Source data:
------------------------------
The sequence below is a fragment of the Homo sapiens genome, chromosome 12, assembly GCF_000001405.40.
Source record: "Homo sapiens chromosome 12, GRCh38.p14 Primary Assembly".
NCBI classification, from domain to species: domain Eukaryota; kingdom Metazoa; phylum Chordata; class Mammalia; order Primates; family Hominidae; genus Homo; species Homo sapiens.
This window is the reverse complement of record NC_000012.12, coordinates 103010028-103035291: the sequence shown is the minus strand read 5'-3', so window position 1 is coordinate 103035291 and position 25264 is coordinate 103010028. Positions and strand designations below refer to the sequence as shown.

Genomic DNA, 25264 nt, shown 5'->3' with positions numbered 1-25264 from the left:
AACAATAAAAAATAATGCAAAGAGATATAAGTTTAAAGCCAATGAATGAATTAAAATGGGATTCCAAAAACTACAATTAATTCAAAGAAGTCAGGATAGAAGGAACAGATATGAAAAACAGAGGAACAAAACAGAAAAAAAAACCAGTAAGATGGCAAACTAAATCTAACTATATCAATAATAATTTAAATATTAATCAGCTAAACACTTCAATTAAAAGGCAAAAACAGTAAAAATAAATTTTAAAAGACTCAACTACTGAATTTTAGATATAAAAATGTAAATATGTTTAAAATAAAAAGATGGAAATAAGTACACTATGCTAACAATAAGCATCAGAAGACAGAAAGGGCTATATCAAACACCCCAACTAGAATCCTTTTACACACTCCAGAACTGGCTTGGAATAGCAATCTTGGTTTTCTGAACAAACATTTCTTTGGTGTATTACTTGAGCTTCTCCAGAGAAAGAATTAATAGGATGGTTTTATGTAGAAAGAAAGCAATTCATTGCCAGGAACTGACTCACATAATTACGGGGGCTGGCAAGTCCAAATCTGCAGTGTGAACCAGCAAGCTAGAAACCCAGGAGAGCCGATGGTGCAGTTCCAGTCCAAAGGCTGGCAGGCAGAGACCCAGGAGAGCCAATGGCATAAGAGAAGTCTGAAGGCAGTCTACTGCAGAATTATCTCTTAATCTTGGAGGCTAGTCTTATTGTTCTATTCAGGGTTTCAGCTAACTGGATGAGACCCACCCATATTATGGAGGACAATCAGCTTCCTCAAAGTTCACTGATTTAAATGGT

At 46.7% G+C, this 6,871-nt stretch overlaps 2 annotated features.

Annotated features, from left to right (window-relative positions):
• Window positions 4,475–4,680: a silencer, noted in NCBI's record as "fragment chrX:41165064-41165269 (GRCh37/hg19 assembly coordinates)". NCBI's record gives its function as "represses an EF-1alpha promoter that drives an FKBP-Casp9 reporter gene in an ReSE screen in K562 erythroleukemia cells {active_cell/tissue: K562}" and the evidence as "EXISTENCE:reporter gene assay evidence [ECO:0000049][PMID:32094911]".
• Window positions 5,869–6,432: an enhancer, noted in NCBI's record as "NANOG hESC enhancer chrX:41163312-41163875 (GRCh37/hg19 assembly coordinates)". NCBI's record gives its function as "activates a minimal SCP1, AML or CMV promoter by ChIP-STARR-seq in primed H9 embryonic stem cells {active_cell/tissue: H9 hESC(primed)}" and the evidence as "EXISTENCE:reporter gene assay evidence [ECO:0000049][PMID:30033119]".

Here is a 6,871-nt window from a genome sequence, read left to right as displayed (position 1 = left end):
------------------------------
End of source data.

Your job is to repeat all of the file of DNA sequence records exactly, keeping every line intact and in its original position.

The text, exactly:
The sequence below is a fragment of the Homo sapiens genome, chromosome 12, assembly GCF_000001405.40.
Source record: "Homo sapiens chromosome 12, GRCh38.p14 Primary Assembly".
NCBI classification, from domain to species: domain Eukaryota; kingdom Metazoa; phylum Chordata; class Mammalia; order Primates; family Hominidae; genus Homo; species Homo sapiens.
This window is the reverse complement of record NC_000012.12, coordinates 103010028-103035291: the sequence shown is the minus strand read 5'-3', so window position 1 is coordinate 103035291 and position 25264 is coordinate 103010028. Positions and strand designations below refer to the sequence as shown.

Genomic DNA, 25264 nt, shown 5'->3' with positions numbered 1-25264 from the left:
AACAATAAAAAATAATGCAAAGAGATATAAGTTTAAAGCCAATGAATGAATTAAAATGGGATTCCAAAAACTACAATTAATTCAAAGAAGTCAGGATAGAAGGAACAGATATGAAAAACAGAGGAACAAAACAGAAAAAAAAACCAGTAAGATGGCAAACTAAATCTAACTATATCAATAATAATTTAAATATTAATCAGCTAAACACTTCAATTAAAAGGCAAAAACAGTAAAAATAAATTTTAAAAGACTCAACTACTGAATTTTAGATATAAAAATGTAAATATGTTTAAAATAAAAAGATGGAAATAAGTACACTATGCTAACAATAAGCATCAGAAGACAGAAAGGGCTATATCAAACACCCCAACTAGAATCCTTTTACACACTCCAGAACTGGCTTGGAATAGCAATCTTGGTTTTCTGAACAAACATTTCTTTGGTGTATTACTTGAGCTTCTCCAGAGAAAGAATTAATAGGATGGTTTTATGTAGAAAGAAAGCAATTCATTGCCAGGAACTGACTCACATAATTACGGGGGCTGGCAAGTCCAAATCTGCAGTGTGAACCAGCAAGCTAGAAACCCAGGAGAGCCGATGGTGCAGTTCCAGTCCAAAGGCTGGCAGGCAGAGACCCAGGAGAGCCAATGGCATAAGAGAAGTCTGAAGGCAGTCTACTGCAGAATTATCTCTTAATCTTGGAGGCTAGTCTTATTGTTCTATTCAGGGTTTCAGCTAACTGGATGAGACCCACCCATATTATGGAGGACAATCAGCTTCCTCAAAGTTCACTGATTTAAATGGT

At 46.7% G+C, this 6,871-nt stretch overlaps 2 annotated features.

Annotated features, from left to right (window-relative positions):
• Window positions 4,475–4,680: a silencer, noted in NCBI's record as "fragment chrX:41165064-41165269 (GRCh37/hg19 assembly coordinates)". NCBI's record gives its function as "represses an EF-1alpha promoter that drives an FKBP-Casp9 reporter gene in an ReSE screen in K562 erythroleukemia cells {active_cell/tissue: K562}" and the evidence as "EXISTENCE:reporter gene assay evidence [ECO:0000049][PMID:32094911]".
• Window positions 5,869–6,432: an enhancer, noted in NCBI's record as "NANOG hESC enhancer chrX:41163312-41163875 (GRCh37/hg19 assembly coordinates)". NCBI's record gives its function as "activates a minimal SCP1, AML or CMV promoter by ChIP-STARR-seq in primed H9 embryonic stem cells {active_cell/tissue: H9 hESC(primed)}" and the evidence as "EXISTENCE:reporter gene assay evidence [ECO:0000049][PMID:30033119]".

Here is a 6,871-nt window from a genome sequence, read left to right as displayed (position 1 = left end):